# Finding Nearest neighboor with tuples of different size

I am currently working on speech recognition. I have to compare the signature of an unknow sound (in term of frequencies) with other signatures of sounds that we know.
Concretely, we determine the "peaks" (=formants) in the spectrum of a sound, that are specific (that caracterise) to this sound. We memorize the frequencies of this peaks as tuples. We memorize the tuples of known sounds. There are thousands (if not hundred of thousands) of them.
For each new sound to identify, we compare the tuples of that sound to the tuples of the known sounds. That requires to make a lot of comparisons !

I need to find a way to compare these tuples quickly.

I already looked up and I found that it is a Nearest neighbor search problem. However I don't think that I can use theses algorithms.

Indeed, the tuples can have a different number of components. The components are just frequencies (in kHz). It can be (1 ; 2) or (1 ; 2.4 ; 4 ; 5 ; 6 ; 7 ; 7.1 ; 11 ; 12.1; 13) (up to 20 components).

So my question is : I don't have a dataset with tuples of the same "dimension", how can I find the nearest neighboor ?

It is my understanding that in order to apply Nearest neighboor algorithms one has to have tuples of the same dimension.

Have a nice day!

EDIT:
I don't just need to find the closest neighboors, I actually need to find all the neighbooring points that are distant by less than a distance D to my reference point.

EDIT2:
@random_hacker: No they don't. You can compare an element of the tuple with an element of another tuple, only if the difference between these two elements is < threshold.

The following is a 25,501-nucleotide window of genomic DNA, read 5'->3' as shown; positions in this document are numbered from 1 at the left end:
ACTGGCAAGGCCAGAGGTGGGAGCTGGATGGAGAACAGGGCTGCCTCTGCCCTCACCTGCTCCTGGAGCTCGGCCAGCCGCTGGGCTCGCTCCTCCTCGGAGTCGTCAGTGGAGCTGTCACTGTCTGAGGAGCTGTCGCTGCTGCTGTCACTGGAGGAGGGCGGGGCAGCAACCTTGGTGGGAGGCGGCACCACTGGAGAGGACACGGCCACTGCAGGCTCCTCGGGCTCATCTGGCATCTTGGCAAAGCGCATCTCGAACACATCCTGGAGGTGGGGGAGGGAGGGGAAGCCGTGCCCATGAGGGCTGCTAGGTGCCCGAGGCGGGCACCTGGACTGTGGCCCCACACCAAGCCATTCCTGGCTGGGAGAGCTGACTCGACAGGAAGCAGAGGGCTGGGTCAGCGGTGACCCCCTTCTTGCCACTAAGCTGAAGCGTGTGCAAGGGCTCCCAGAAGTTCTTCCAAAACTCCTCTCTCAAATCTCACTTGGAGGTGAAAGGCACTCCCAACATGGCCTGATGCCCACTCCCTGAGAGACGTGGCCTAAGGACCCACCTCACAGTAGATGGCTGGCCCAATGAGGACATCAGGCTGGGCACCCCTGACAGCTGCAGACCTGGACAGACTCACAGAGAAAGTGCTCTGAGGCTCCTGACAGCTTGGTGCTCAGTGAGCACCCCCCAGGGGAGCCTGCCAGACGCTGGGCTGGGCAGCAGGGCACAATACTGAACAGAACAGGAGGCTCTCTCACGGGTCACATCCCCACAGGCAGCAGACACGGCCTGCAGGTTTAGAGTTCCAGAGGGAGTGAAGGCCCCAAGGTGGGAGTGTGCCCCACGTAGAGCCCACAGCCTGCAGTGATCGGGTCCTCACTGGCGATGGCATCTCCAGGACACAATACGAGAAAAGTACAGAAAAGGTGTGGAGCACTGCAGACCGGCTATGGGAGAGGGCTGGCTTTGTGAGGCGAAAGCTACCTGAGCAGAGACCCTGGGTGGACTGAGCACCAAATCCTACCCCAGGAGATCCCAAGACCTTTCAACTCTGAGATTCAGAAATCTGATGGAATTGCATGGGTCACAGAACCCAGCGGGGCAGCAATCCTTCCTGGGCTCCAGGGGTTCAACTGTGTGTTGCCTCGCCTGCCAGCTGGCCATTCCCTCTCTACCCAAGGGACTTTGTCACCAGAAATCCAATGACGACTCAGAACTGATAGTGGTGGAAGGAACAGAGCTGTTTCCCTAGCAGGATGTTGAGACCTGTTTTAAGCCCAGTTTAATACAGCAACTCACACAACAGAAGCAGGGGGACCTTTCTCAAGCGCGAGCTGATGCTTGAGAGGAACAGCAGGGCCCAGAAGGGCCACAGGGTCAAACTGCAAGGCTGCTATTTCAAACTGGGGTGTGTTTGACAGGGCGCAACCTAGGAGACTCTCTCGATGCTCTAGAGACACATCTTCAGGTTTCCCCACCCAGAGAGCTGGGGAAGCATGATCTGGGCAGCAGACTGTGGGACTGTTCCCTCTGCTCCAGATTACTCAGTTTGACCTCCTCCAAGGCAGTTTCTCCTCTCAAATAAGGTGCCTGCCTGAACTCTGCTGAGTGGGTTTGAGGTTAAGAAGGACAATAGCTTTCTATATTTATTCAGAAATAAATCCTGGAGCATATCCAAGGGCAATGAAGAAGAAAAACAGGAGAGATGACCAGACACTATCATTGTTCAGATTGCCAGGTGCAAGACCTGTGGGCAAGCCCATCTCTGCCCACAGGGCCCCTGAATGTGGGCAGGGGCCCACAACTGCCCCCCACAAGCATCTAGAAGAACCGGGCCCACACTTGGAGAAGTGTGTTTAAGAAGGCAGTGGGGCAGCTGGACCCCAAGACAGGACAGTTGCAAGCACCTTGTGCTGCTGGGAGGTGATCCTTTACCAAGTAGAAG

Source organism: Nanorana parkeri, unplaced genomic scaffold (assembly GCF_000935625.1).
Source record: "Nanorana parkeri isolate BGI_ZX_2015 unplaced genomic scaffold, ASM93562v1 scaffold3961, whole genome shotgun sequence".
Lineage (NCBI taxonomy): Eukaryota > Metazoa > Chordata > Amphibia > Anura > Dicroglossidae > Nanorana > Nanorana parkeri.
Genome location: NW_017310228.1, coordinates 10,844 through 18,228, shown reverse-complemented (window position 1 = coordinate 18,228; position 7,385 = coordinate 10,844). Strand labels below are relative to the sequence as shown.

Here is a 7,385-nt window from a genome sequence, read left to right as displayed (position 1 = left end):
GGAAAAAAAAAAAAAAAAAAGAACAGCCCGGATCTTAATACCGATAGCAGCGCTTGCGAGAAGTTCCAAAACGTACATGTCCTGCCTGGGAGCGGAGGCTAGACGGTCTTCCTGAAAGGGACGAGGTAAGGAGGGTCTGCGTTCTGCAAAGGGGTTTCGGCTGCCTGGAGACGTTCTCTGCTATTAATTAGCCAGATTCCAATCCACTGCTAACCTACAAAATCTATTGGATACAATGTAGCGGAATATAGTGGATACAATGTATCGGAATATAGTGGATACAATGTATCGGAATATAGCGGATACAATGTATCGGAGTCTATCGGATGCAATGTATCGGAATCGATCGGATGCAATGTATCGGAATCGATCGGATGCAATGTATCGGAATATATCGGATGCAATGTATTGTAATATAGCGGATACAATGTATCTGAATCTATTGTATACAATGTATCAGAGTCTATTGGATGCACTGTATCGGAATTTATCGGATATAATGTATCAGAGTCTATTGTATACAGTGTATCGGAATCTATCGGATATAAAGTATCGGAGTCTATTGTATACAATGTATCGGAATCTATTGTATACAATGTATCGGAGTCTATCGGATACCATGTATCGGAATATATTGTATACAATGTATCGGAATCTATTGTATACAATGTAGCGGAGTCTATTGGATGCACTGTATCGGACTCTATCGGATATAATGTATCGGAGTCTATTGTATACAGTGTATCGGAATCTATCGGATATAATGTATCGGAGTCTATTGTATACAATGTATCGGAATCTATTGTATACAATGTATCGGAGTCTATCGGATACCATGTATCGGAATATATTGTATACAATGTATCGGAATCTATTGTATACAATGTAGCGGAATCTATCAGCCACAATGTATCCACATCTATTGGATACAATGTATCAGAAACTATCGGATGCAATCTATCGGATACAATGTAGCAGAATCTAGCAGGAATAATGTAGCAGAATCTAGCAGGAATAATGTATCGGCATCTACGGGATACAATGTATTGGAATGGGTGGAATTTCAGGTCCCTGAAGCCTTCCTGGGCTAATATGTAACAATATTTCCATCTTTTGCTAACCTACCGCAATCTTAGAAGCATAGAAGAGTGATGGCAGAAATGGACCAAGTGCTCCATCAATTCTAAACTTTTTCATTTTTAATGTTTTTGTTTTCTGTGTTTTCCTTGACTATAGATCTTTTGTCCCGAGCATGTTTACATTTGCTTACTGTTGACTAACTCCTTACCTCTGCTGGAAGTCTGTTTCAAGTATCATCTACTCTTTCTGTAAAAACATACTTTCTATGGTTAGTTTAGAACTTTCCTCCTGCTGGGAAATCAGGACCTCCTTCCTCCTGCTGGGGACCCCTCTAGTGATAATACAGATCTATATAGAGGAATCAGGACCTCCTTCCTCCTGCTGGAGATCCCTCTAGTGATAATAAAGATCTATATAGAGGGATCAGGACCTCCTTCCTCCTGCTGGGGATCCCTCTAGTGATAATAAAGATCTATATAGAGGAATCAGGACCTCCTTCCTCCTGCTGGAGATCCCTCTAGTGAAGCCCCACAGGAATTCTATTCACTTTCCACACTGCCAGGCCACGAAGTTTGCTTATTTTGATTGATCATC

EDIT3:
You're absolutly right mathias, I just typed something "random". In fact the elements of a tuple are frequencies sorted (ascending) and indeed each frequency of a tuple only appears once. So (4 ; 2) is wrong, it should be (2 ; 4) and (2 ; 2 ; 4) doesn't exist, it's (2;4) (no repeat)

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Do elements in corresponding positions of two tuples refer to the same quantity? In other words can you meaningfully compare the 5th element of tuple #1 with the 5th element of tuple #2? –  j_random_hacker Jun 30 '12 at 15:02
If the elements of the tuple are frequencies, can we assume each element within a tuple is unique? Your example lists 5 3 times, is this an accident? –  Mathias Jun 30 '12 at 22:22
Not being an expert in the area, I don't have a clear sense of what "distance" means here. From Edit 2, I assume that (1;2) = (2;1). If you have dimension discrepancy, how do you compare? Say, from (1;2), which one is closest, (1;3), (1;2;0), (1;2;3), (1;2;5)? –  Mathias Jun 30 '12 at 22:25
Here is how the distance is calculated. –  user1493046 Jun 30 '12 at 23:09
In fact, distance is more likeness. Here is roughly how the likeness between two tuples is calculated. Let's say tuple1 is (1;2) and tuple2 is (1;2;5). -for each element U in tuple1, we determine the closest element V in tuple2 -if Di=abs(U-V) > threshold (example: threshold = 0.1 kHz), then these elements are too different and we considere that the formant U has no equivalent in tuple2. -otherwise, we store the value of abs(U-V) and then we do the same thing with the next element in tuple1. The overall distance D is D = sum(Di, i=1...n), n=number of elements in tuple1. –  user1493046 Jun 30 '12 at 23:26